Sunday, May 27, 2012

Week 1: Administration and Introductions

Week 1: Administration and Introductions
May  21 - 24, 2012

My first week of work as a ProRanger at Gettysburg has been a whirlwind of activity as I travel about the park to meet the many employees who make the park function. This was an excellent way to familiarize myself with the administration at Gettysburg and their specific roles within the National Park Service.

Most of the administration at Gettysburg is headquartered in the National Park Service Visitor Center and Museum. The Visitor Center and Museum has over 22,000 square feet of exhibit space, with state-of-the-art facilities, artifacts from the battle, and multimedia presentations on the Civil War. The current facility is double in size from the old visitor center and explores the broader social history and context of the Battle of Gettysburg. Supervisory Ranger of Law Enforcement Ryan Levins toured the museum with me and introduced me to the rangers and office staff working on site. Among the many things we looked at was a computer kiosk where you can research your name through a National Park Service database to determine if you had an ancestor who fought in the Civil War. Unfortunately, no Castaldo's came up, but perhaps some more research on my end will reveal some other ancestor!

After a quick walk-though of the Visitor Center and Museum, I met with Brion Fitzgerald, Deputy Superintendent and Chief Ranger for Law-Enforcement and Interpretation. Mr. Fitzgerald warmly welcomed me to the park and discussed the ongoing projects and programs that were going on, including plans for the 150th Anniversary of the Battle of Gettysburg in 2013. I even got an opportunity to review the planning for the Gettysburg Memorial Service to take place at the Gettysburg National Cemetery next year. An amazing amount of details goes into organizing these events, which the National Park Service administration has to carefully review. Planning entails everything from deciding on stage design to selecting celebrity speakers, but above all else, the message of remembering the fallen soldiers was top priority.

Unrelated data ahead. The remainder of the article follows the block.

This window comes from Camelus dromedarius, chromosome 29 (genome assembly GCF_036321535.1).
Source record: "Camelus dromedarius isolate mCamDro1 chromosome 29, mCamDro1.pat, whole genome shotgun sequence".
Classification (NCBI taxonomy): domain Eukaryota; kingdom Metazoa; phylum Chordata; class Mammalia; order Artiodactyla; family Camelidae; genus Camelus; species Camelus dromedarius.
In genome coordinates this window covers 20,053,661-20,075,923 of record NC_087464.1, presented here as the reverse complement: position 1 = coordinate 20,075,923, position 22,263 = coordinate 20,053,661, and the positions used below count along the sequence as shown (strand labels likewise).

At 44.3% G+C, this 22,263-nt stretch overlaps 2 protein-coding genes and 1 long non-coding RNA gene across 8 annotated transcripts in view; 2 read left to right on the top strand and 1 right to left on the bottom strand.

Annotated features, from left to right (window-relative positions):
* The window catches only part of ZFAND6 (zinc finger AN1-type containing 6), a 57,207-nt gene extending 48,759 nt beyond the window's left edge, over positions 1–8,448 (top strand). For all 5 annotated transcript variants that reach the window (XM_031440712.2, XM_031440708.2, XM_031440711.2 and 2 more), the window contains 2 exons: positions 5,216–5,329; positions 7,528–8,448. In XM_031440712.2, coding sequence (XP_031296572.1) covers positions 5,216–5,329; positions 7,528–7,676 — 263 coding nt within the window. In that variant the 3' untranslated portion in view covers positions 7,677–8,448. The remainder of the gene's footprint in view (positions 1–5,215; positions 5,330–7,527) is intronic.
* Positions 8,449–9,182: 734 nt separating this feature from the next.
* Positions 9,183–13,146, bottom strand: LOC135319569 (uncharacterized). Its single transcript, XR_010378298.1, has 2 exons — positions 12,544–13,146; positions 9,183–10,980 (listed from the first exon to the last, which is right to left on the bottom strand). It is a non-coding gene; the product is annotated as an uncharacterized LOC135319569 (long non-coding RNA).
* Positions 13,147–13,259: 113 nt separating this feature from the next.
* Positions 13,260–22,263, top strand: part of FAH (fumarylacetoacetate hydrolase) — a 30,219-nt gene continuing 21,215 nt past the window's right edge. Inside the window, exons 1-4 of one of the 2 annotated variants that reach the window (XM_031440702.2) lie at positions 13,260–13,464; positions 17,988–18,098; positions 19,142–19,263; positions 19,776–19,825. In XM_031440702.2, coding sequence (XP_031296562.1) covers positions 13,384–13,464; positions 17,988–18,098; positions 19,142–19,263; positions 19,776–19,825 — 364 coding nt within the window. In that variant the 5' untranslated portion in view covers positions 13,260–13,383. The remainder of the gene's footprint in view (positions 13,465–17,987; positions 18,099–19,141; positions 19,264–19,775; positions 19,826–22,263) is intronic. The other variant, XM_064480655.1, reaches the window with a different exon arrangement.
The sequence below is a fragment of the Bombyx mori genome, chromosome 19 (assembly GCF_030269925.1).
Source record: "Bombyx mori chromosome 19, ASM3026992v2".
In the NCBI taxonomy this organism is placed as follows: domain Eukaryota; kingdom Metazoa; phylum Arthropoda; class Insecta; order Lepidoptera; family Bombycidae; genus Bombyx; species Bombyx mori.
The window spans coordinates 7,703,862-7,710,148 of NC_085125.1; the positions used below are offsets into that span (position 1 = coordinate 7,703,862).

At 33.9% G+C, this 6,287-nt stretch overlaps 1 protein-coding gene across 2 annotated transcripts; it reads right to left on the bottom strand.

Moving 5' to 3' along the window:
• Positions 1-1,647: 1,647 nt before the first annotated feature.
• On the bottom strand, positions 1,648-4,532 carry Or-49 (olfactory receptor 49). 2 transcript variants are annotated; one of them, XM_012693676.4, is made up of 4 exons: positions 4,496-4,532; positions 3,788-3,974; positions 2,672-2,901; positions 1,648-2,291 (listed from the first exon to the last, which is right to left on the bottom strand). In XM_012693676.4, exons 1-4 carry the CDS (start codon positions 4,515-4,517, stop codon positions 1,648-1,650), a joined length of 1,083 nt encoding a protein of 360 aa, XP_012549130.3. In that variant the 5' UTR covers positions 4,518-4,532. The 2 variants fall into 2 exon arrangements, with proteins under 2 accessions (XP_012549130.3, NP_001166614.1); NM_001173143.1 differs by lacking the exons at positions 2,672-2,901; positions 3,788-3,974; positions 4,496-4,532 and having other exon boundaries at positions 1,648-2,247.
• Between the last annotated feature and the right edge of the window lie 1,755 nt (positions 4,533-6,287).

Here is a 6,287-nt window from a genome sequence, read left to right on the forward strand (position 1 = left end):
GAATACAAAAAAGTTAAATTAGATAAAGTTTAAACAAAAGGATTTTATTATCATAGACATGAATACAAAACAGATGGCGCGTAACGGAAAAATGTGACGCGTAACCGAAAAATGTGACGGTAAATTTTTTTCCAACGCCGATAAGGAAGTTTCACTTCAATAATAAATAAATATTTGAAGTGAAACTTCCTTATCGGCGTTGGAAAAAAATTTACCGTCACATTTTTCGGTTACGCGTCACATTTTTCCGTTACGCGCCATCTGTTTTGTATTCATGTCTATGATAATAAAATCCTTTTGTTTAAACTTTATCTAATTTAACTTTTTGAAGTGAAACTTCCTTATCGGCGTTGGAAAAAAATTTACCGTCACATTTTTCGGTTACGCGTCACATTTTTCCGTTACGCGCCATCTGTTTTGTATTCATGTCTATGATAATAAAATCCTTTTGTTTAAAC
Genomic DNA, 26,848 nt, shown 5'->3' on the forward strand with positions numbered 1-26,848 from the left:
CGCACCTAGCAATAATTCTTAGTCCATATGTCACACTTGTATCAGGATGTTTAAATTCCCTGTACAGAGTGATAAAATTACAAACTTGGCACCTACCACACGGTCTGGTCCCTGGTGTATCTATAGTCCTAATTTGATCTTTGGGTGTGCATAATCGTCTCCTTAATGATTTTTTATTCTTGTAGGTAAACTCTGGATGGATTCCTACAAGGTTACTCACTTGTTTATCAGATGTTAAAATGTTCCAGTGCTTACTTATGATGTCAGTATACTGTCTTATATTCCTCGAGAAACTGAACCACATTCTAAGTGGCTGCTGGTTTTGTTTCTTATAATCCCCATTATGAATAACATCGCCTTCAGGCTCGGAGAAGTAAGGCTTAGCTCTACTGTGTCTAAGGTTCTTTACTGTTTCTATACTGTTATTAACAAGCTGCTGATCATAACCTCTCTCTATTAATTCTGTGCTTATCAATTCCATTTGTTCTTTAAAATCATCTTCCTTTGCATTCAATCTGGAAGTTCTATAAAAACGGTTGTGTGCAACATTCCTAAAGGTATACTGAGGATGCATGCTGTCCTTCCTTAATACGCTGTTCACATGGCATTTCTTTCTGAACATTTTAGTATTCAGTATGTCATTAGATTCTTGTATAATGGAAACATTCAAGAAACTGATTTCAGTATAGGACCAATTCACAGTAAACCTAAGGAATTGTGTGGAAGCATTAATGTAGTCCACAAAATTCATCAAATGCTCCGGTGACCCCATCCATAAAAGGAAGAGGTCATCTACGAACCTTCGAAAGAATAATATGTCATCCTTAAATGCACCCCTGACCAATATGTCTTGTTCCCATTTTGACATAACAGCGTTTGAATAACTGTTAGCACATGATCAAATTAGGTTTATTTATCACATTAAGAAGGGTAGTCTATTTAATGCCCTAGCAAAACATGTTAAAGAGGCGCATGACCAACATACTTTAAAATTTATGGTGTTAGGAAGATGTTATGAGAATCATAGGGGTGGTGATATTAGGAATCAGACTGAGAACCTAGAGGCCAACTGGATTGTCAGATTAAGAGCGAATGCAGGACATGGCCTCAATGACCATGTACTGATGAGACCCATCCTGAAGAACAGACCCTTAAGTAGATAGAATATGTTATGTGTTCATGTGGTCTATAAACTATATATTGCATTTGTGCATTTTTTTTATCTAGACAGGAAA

I also got to observe administrative meetings held by the department heads at Gettysburg National Military Park. These meetings are essential for leaders from maintenance, interpretation, preservation, resource management, and law enforcement to discuss their department's projects and issues. The meetings examined a wide range of topics, including studies of the park's deer population, how to care for peach trees on the battlefield, and the Department of the Interior's new policy regarding driver safety. Overall, I was impressed by the professionalism and teamwork exhibited by the leadership throughout these meetings. At their conclusion, everyone came away better informed about what was going on in the park and what was required from them for the following week. I look forward to seeing how these administrative decisions will affect the departments I work in over the course of the summer.

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